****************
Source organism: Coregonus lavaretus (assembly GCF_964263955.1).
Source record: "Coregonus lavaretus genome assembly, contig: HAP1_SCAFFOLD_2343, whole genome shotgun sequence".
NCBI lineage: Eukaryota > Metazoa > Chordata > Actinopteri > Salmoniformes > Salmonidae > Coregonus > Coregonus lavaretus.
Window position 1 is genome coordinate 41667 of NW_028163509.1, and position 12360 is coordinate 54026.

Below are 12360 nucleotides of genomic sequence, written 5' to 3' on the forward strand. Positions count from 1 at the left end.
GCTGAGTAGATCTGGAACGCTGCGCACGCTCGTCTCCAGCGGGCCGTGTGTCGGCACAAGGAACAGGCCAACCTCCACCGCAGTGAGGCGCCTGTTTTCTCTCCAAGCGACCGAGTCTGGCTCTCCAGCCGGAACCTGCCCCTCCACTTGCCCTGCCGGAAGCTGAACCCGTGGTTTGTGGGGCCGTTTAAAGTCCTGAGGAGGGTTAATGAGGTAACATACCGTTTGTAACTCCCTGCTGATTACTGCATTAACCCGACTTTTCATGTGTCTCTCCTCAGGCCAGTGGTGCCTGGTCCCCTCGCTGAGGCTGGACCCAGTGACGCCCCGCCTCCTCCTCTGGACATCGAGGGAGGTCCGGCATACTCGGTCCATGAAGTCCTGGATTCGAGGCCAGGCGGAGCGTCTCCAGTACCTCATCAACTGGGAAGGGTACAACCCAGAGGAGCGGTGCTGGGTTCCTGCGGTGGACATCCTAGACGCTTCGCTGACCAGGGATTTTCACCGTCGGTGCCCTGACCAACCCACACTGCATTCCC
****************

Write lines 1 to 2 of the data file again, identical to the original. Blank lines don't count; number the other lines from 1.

Source organism: Coregonus lavaretus (assembly GCF_964263955.1).
Source record: "Coregonus lavaretus genome assembly, contig: HAP1_SCAFFOLD_2343, whole genome shotgun sequence".